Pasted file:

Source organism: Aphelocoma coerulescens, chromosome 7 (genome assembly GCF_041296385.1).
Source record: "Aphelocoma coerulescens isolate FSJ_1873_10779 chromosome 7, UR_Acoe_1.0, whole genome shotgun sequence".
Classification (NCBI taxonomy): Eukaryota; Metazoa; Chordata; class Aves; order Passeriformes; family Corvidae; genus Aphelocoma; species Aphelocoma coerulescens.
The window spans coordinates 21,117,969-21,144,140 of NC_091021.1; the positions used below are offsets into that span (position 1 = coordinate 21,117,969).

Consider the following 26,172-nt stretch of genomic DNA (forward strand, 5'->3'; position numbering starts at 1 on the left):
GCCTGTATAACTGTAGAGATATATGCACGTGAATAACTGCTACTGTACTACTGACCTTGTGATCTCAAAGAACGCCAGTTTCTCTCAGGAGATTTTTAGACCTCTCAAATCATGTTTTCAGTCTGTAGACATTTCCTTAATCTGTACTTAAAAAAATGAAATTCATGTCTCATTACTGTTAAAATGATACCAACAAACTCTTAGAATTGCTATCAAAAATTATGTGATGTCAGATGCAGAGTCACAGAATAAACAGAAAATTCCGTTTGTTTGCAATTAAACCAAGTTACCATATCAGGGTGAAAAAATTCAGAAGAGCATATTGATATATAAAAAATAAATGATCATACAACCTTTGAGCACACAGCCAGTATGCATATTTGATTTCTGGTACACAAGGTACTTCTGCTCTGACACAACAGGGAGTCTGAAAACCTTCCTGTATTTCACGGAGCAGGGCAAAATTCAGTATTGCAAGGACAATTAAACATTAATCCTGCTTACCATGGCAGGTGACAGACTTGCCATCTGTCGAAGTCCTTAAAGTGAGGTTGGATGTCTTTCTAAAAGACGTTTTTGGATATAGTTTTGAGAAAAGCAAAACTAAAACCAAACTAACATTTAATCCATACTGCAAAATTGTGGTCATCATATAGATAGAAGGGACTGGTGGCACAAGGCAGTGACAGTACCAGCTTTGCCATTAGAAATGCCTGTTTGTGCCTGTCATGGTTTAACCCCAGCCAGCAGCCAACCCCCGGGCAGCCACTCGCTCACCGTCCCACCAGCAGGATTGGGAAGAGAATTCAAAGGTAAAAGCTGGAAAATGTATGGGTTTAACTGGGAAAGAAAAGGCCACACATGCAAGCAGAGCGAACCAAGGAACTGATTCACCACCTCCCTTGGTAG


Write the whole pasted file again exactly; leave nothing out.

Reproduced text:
Source organism: Aphelocoma coerulescens, chromosome 7 (genome assembly GCF_041296385.1).
Source record: "Aphelocoma coerulescens isolate FSJ_1873_10779 chromosome 7, UR_Acoe_1.0, whole genome shotgun sequence".
Classification (NCBI taxonomy): Eukaryota; Metazoa; Chordata; class Aves; order Passeriformes; family Corvidae; genus Aphelocoma; species Aphelocoma coerulescens.
The window spans coordinates 21,117,969-21,144,140 of NC_091021.1; the positions used below are offsets into that span (position 1 = coordinate 21,117,969).

Consider the following 26,172-nt stretch of genomic DNA (forward strand, 5'->3'; position numbering starts at 1 on the left):
GCCTGTATAACTGTAGAGATATATGCACGTGAATAACTGCTACTGTACTACTGACCTTGTGATCTCAAAGAACGCCAGTTTCTCTCAGGAGATTTTTAGACCTCTCAAATCATGTTTTCAGTCTGTAGACATTTCCTTAATCTGTACTTAAAAAAATGAAATTCATGTCTCATTACTGTTAAAATGATACCAACAAACTCTTAGAATTGCTATCAAAAATTATGTGATGTCAGATGCAGAGTCACAGAATAAACAGAAAATTCCGTTTGTTTGCAATTAAACCAAGTTACCATATCAGGGTGAAAAAATTCAGAAGAGCATATTGATATATAAAAAATAAATGATCATACAACCTTTGAGCACACAGCCAGTATGCATATTTGATTTCTGGTACACAAGGTACTTCTGCTCTGACACAACAGGGAGTCTGAAAACCTTCCTGTATTTCACGGAGCAGGGCAAAATTCAGTATTGCAAGGACAATTAAACATTAATCCTGCTTACCATGGCAGGTGACAGACTTGCCATCTGTCGAAGTCCTTAAAGTGAGGTTGGATGTCTTTCTAAAAGACGTTTTTGGATATAGTTTTGAGAAAAGCAAAACTAAAACCAAACTAACATTTAATCCATACTGCAAAATTGTGGTCATCATATAGATAGAAGGGACTGGTGGCACAAGGCAGTGACAGTACCAGCTTTGCCATTAGAAATGCCTGTTTGTGCCTGTCATGGTTTAACCCCAGCCAGCAGCCAACCCCCGGGCAGCCACTCGCTCACCGTCCCACCAGCAGGATTGGGAAGAGAATTCAAAGGTAAAAGCTGGAAAATGTATGGGTTTAACTGGGAAAGAAAAGGCCACACATGCAAGCAGAGCGAACCAAGGAACTGATTCACCACCTCCCTTGGTAG